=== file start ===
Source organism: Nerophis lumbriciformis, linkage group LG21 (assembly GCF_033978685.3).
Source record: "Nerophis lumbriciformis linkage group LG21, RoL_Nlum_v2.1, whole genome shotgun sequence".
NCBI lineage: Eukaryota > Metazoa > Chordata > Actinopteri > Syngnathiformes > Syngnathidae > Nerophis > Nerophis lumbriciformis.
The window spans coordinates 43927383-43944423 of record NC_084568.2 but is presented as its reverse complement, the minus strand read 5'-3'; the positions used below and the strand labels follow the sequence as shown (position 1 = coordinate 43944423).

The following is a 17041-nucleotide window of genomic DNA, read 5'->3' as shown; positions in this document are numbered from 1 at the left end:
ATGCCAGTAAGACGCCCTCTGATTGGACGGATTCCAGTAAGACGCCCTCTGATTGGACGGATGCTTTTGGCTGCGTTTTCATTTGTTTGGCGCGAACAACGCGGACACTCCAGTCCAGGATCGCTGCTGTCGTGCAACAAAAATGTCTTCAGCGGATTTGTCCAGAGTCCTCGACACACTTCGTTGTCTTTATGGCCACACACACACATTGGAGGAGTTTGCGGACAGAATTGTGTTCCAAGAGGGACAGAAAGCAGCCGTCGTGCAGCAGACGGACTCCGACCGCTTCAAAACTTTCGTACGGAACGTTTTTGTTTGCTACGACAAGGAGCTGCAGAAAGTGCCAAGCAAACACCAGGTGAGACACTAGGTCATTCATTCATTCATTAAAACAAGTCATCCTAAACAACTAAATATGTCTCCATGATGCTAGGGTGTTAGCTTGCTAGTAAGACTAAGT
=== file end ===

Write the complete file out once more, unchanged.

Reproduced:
Source organism: Nerophis lumbriciformis, linkage group LG21 (assembly GCF_033978685.3).
Source record: "Nerophis lumbriciformis linkage group LG21, RoL_Nlum_v2.1, whole genome shotgun sequence".
NCBI lineage: Eukaryota > Metazoa > Chordata > Actinopteri > Syngnathiformes > Syngnathidae > Nerophis > Nerophis lumbriciformis.
The window spans coordinates 43927383-43944423 of record NC_084568.2 but is presented as its reverse complement, the minus strand read 5'-3'; the positions used below and the strand labels follow the sequence as shown (position 1 = coordinate 43944423).

The following is a 17041-nucleotide window of genomic DNA, read 5'->3' as shown; positions in this document are numbered from 1 at the left end:
ATGCCAGTAAGACGCCCTCTGATTGGACGGATTCCAGTAAGACGCCCTCTGATTGGACGGATGCTTTTGGCTGCGTTTTCATTTGTTTGGCGCGAACAACGCGGACACTCCAGTCCAGGATCGCTGCTGTCGTGCAACAAAAATGTCTTCAGCGGATTTGTCCAGAGTCCTCGACACACTTCGTTGTCTTTATGGCCACACACACACATTGGAGGAGTTTGCGGACAGAATTGTGTTCCAAGAGGGACAGAAAGCAGCCGTCGTGCAGCAGACGGACTCCGACCGCTTCAAAACTTTCGTACGGAACGTTTTTGTTTGCTACGACAAGGAGCTGCAGAAAGTGCCAAGCAAACACCAGGTGAGACACTAGGTCATTCATTCATTCATTAAAACAAGTCATCCTAAACAACTAAATATGTCTCCATGATGCTAGGGTGTTAGCTTGCTAGTAAGACTAAGT